Where do Pacific white-sided dolphins live?
These Lags touch down in a variety of locations across the globe including the temperate waters of the North Pacific Ocean. Because this species is pelagic, meaning they reside in the open ocean and north shore waters rather than close to shore where your toes are buried in the sand, they can be found in the seas of Yellow and East China, Japan, Okhostk, and the southern Bering Sea. Closer to North America, they can be spotted from California to Oregon, Washington, and Alaska.
When not putting on some of our favorite Cirque de Solei somersaults and shows, they can be busy jetting about as they grab up their grub. Choosing from a menu of squid and small schooling fish such as anchovies, sardines, and herring. They eat nearly 20 pounds of prey per day and dive for up to six minutes to round up their feast. These pickings are consumed in a unique manner for these picky eaters as they use their small conical teeth to grip the grub instead of chewing it, thus enabling them to swallow it whole – head first – so that they don’t catch the scaley spines of their fish filet friends.
Mothers and Calves
Depending on gender, they reach sexual maturity around age 10 with the males at 10 years and the females between 8 and 11. Upon reaching puberty, this species mate and give birth from late spring to fall, excluding those in the central pacific who save their baby showers until late winter to spring when they will give birth. Pregnancy will last anywhere from 9 to 12 months, where the mother will then give birth to calves that weigh up to 30 pounds and measure between 3 to 4 feet. They give birth to these calves every three years and will nurse for up to 18 months.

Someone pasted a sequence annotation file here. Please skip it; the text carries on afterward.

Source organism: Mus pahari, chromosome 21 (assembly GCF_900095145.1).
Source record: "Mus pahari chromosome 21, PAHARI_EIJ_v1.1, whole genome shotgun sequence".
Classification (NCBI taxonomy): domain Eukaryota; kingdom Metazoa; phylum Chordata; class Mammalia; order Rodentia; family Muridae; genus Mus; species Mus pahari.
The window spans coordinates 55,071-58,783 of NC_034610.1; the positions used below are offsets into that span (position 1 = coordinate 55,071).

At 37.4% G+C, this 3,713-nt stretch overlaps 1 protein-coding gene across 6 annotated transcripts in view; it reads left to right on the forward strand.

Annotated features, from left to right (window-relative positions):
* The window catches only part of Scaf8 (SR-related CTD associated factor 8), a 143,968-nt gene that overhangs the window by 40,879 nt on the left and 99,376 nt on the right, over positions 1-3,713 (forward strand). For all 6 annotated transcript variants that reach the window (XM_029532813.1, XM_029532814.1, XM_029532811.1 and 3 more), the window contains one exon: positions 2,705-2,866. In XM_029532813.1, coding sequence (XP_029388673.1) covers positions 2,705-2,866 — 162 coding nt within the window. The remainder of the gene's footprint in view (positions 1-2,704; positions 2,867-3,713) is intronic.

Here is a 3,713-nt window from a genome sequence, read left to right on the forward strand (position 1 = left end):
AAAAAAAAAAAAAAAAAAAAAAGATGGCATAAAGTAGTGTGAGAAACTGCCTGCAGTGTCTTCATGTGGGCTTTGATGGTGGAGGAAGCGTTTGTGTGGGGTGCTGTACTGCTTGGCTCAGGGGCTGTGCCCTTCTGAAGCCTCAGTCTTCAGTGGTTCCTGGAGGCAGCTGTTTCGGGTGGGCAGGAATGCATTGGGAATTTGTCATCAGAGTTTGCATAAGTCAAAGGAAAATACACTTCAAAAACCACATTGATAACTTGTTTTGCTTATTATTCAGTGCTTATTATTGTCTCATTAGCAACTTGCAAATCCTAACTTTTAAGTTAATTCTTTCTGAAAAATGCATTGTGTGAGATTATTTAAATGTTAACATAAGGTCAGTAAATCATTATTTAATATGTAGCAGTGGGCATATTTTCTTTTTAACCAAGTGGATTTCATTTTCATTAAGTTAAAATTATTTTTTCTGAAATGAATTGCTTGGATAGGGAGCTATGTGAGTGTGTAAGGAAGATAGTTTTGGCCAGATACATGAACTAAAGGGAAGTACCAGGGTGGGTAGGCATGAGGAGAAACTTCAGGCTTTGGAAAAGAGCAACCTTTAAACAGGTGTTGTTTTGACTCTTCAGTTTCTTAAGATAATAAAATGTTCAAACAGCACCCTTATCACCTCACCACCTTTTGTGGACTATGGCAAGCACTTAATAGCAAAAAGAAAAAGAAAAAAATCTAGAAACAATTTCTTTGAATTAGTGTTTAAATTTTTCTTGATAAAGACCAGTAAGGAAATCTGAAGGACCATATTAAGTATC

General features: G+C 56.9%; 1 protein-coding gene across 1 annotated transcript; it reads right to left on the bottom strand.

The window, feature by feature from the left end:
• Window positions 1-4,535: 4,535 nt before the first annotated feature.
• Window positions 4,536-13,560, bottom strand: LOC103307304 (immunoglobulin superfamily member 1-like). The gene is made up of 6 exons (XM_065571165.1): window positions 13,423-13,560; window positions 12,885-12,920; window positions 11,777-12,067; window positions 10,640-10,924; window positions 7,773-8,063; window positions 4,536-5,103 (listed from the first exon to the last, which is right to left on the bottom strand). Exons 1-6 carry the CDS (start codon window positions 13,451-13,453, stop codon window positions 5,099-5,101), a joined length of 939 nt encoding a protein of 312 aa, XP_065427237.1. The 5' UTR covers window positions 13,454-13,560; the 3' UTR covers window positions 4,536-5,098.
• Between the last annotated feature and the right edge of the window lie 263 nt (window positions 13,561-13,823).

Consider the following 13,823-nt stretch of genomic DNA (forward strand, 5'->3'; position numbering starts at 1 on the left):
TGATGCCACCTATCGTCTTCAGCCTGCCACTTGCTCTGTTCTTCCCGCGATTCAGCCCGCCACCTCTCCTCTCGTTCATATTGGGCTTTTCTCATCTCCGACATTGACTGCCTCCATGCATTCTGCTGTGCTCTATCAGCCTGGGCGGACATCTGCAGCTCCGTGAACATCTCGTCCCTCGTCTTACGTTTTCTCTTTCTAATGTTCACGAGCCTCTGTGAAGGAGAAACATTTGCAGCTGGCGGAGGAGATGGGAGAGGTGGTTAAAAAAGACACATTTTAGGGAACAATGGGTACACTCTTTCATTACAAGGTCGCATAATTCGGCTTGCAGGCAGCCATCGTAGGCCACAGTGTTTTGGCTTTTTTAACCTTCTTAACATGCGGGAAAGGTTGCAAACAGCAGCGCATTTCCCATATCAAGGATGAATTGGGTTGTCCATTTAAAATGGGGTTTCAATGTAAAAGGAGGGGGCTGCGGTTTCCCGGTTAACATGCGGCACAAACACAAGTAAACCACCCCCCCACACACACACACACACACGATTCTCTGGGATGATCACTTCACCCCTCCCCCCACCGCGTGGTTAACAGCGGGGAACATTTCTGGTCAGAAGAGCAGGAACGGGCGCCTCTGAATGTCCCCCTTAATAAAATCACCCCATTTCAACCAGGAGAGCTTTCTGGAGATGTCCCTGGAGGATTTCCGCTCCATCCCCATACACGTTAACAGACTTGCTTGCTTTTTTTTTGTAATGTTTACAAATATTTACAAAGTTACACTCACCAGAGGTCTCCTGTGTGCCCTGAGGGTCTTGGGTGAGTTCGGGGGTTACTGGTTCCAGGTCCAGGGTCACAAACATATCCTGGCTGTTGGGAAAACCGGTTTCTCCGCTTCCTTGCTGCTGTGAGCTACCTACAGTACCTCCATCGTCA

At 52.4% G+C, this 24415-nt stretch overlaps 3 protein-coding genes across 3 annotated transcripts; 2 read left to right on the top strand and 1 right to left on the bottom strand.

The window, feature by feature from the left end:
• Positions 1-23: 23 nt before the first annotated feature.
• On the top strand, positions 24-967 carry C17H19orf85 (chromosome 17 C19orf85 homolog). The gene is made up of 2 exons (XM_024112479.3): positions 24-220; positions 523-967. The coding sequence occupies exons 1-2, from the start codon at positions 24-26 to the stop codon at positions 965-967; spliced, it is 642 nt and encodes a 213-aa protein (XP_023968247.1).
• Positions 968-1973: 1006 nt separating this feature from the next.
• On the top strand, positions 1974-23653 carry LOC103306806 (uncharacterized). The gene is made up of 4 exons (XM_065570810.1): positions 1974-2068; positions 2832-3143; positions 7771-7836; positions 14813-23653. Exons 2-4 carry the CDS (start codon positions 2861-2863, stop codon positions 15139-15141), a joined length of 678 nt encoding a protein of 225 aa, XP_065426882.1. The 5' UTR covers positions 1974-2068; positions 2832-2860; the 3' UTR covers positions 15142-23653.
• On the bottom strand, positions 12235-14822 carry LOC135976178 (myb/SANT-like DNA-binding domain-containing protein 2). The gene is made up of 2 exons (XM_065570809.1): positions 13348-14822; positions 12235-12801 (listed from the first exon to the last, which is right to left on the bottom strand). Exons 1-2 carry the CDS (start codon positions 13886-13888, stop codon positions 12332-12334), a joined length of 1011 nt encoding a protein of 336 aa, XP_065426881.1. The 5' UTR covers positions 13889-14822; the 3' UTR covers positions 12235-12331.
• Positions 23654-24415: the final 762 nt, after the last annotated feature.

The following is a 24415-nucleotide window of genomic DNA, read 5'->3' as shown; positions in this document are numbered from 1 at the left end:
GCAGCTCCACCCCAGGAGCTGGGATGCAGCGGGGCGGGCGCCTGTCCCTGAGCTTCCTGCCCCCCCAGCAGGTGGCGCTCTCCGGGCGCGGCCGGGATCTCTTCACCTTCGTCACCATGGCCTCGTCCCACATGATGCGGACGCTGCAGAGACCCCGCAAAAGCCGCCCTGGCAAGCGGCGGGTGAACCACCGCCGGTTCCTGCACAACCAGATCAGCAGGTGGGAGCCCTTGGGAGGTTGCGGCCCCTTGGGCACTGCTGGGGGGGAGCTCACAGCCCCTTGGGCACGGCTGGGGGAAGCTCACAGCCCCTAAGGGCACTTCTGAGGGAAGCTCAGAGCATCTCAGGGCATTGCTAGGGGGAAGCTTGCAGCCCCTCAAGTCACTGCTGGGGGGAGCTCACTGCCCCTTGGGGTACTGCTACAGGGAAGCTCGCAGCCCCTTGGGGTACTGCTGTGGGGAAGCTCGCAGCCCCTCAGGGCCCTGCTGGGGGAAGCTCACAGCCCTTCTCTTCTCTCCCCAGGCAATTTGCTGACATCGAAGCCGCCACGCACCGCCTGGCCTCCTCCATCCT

Socialization and Communication
Cruising the high seas at speeds of up to 20 miles per hour, they roam the open ocean for up to four decades as their lifespan usually reaches 40 years per dolphin.
These possee’s of Pacific White-Sided Dolphins live in large groups called pods that range in numbers from ten to thousands of members, yet most hang about in groups of 10 to 100 mammals per pod. They are often seen swimming about in a lively and energetic manner, “bow-riding” at the front of moving vessels, while showing off with somersaults, jumps, spins, tricks, and flips. These outgoing dolphins also enjoy socializing with other species. According to a study in Monterey Bay, California, in one-half of recorded sightings, they were associated with another species. Offshore pods have been seen frolicking with common dolphins, Risso’s dolphins, northern right whale dolphins, and others.